Haines speaks with a pained voice, but the pain is social, not physical. He sounds like a member of the gentry who has been dragged before a revolutionary court and cannot quite believe how he has been reduced to his present plight. Haines sounds as if he is speaking more quickly than he ordinarily would. There is an impression of barely suppressed anger. But did a genuine anger cause his speech to quicken or did his quickened speech give an illusion of anger? I suspect the last.

Let’s pay attention to what he says.

  • He equates Cameron with Blair, who is widely hated in the UK. ‘Do you want to be hated too?’
  • He equates the Islamic State with the resistance to the Anglo-American invasion and occupation of Iraq. (This, of course, is nonsense). ‘And doesn’t the whole world know that was a monstrous disaster and crime? You want to repeat that!’
  • This sleight of hand converts Islamic State into freedom fighters and the Kurds as their oppressors. Cameron is about to arm oppressors and crush freedom.
  • To this conceptual slipperiness is joined a basic truth, as if to make the entire package more palatable: prime ministers and their cabinets cannot find the courage to say ‘no’ to the Americans. Many in Britain would agree with that. I suspect that Haines would agree with that. What he would not agree with is his depiction of the Islamic State.

If one accepts these premises then one must also accept the conclusion they entail, i.e., the beheading of David Haines must logically follow. This is Jihadi John as Reason. It’s bad reasoning though. The only people who would accept these premises are those who are ignorant of the causes and effects of the Anglo-American occupation.

Act Two: In which Jihadi John chides Cameron ‘the obedient lapdog’

Jihadi John is in his usual form: dark ebullience. He is full of himself. It must be a lot of fun to call Cameron an ‘obedient lapdog.’ He addresses the canine Cameron with these words:

“This British man has to pay the price for your promise, Cameron, to arm the Peshmerga against the Islamic State. Ironically, he has spent a decade of his life serving under the same Royal Air Force responsible for delivering those arms. Your evil alliance with America which continues to strike the Muslims of Iraq and most recently bombed the Haditha Dam, will only accelerate your destruction, and playing the role of the obedient lapdog, Cameron, will only draw you and your people into another bloody and un-winnable war.”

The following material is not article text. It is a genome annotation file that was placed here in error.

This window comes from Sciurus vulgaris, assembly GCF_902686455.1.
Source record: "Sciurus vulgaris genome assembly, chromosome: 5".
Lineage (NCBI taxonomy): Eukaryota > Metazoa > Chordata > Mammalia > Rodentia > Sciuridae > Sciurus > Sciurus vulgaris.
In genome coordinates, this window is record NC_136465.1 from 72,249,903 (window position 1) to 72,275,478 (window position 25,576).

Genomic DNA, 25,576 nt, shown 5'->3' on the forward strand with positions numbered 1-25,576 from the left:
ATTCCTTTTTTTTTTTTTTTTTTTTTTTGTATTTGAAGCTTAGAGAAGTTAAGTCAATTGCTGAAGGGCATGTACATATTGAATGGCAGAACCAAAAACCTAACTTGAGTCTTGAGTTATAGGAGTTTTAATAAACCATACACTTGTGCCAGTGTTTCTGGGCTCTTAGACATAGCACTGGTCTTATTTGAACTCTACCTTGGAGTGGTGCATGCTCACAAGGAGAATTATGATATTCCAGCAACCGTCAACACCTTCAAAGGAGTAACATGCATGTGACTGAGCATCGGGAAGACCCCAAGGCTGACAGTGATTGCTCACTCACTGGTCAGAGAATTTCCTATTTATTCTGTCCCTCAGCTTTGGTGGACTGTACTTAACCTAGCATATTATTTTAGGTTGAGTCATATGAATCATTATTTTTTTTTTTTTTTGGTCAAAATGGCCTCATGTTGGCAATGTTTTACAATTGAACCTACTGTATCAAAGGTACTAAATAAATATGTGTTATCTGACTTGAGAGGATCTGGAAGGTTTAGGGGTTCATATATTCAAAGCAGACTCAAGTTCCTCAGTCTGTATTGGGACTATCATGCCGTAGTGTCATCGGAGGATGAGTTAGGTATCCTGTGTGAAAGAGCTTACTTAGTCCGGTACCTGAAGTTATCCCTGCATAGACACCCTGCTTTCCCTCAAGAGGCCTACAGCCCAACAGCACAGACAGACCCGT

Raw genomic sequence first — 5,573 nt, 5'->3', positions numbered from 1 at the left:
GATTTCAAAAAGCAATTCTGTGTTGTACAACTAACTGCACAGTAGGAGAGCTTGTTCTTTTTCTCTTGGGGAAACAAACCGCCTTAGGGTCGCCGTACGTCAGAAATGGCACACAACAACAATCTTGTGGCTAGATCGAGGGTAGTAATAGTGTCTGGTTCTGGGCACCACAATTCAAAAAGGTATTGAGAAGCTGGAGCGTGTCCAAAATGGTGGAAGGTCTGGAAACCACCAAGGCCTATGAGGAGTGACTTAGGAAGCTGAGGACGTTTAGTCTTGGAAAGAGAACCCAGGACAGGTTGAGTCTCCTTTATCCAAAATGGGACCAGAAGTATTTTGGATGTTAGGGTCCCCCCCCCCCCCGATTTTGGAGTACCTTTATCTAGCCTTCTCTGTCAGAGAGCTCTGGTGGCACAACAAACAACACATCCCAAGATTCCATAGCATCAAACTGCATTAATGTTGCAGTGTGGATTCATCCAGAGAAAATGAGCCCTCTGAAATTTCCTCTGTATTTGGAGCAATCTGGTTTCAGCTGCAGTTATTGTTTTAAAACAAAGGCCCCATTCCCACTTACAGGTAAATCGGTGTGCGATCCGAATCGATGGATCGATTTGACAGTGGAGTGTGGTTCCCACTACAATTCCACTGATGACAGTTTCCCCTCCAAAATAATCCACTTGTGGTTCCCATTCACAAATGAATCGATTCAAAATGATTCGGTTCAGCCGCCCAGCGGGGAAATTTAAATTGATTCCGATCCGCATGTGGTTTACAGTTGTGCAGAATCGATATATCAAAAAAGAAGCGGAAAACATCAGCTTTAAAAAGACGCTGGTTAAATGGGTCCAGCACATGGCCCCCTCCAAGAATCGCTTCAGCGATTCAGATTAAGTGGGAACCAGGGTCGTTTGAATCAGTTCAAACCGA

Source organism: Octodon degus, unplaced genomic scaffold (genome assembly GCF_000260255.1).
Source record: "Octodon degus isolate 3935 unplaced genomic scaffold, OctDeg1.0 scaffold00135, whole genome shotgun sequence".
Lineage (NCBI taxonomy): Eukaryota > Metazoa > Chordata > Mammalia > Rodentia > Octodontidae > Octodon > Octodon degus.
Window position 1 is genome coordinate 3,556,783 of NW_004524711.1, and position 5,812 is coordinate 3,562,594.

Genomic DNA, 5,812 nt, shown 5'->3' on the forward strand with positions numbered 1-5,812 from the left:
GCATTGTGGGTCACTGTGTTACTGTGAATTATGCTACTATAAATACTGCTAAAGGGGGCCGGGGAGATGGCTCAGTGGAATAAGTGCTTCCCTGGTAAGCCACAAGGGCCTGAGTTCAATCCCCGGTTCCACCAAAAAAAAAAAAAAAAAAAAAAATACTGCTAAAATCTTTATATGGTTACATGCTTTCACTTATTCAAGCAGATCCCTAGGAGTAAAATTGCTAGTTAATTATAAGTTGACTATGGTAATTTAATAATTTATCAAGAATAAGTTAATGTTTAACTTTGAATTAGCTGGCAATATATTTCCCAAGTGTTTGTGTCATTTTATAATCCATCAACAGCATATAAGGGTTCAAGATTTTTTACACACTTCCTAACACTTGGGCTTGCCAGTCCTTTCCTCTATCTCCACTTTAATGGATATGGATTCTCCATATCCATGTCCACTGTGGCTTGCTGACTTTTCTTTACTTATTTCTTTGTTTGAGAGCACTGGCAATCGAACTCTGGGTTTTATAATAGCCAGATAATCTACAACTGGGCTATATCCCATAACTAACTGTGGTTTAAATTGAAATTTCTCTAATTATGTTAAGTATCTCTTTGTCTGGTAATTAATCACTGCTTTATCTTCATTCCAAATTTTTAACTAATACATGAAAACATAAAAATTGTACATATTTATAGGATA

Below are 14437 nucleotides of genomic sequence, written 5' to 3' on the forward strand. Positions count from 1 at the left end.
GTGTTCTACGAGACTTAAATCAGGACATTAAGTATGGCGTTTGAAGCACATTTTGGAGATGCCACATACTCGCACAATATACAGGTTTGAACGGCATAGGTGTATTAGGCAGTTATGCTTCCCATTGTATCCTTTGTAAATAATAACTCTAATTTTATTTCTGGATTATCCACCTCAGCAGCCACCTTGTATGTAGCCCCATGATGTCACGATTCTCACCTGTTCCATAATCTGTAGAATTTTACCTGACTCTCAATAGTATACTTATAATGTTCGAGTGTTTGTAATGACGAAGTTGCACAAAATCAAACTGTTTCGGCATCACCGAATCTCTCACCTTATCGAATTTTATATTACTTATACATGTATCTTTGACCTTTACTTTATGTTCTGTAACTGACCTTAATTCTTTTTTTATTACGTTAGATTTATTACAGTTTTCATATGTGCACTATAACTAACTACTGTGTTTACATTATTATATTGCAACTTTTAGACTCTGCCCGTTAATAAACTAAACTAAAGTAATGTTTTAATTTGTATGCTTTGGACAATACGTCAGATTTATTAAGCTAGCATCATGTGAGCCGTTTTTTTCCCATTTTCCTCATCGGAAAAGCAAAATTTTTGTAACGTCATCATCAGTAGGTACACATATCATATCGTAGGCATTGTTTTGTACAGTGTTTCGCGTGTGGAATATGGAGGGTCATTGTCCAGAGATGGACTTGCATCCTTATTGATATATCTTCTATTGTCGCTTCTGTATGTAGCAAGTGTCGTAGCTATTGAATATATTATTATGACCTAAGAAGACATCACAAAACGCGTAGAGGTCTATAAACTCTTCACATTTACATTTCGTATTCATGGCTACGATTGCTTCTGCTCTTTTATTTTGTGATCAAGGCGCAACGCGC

The ‘bloody and un-winnable war’ refers to Iraq. ‘Peshmerga’ is a Kurdish word meaning ‘those who confront death’. They are Kurdish fighters and it is these Cameron has promised to arm. This promise is why Haines ‘has’ to die.

Haines is grim-faced throughout.

Act Three: In which Haines’ beheading is simulated

Haines’ face wears a look of resignation as the executioner goes through the motions. If we try real hard we can imagine that this is how a man behaves when he’s about to be beheaded—it’s not how I would behave though. You? His eye lids flutter and his mouth opens briefly. He looks stoic and brave. His head tilts back at the touch of the right hand on his chin. After several bloodless cuts of the knife, the scene fades to black.

Act Four: In which we view the lack of evidence of Haines’ death

The camera pans right to left, from the feet to the bloody mess where his head should be. That head has been placed in the small of the torso’s back, where it is almost cradled by fingers of the two constrained hands. A nice touch that. You will notice that the crime scenes are responding to their critics. It’s nice to see that those fingers and their nails are spotlessly clean and relaxed. How do hands and fingers behave when forcibly separated from the head that moves them? They do not resist? The scene is impressively gory and the shock of seeing the head we have recently seen talking now in an improbably location is dramatic. But, as I have explained before, the special effects department of any professional theatre or opera company can create something similar. Even personalized beheaded heads can be made to order. The production company behind the television series from which this scene is stolen could do the same. Incidentally, have the authorities interviewed them yet?

Act Five: In which an innocent man, Alan Henning, is collared

If you Cameron persist in fighting the Islamic State then you like your master Obama will have the blood of your people on your hands.

We scarcely notice that Henning seems not to notice his would-be executioner’s presence. This is the case with all of these execution videos. He blinks twice but does not act as if he is effected by these words. He stares straight at the camera. He looks as if he can’t quite fathom what he has got mixed up in. He is the most innocent of these ‘innocent victims’. Those who meekly submitted to the censorship of these videos—they too are innocent. Nor do they understand what they have got mixed up in.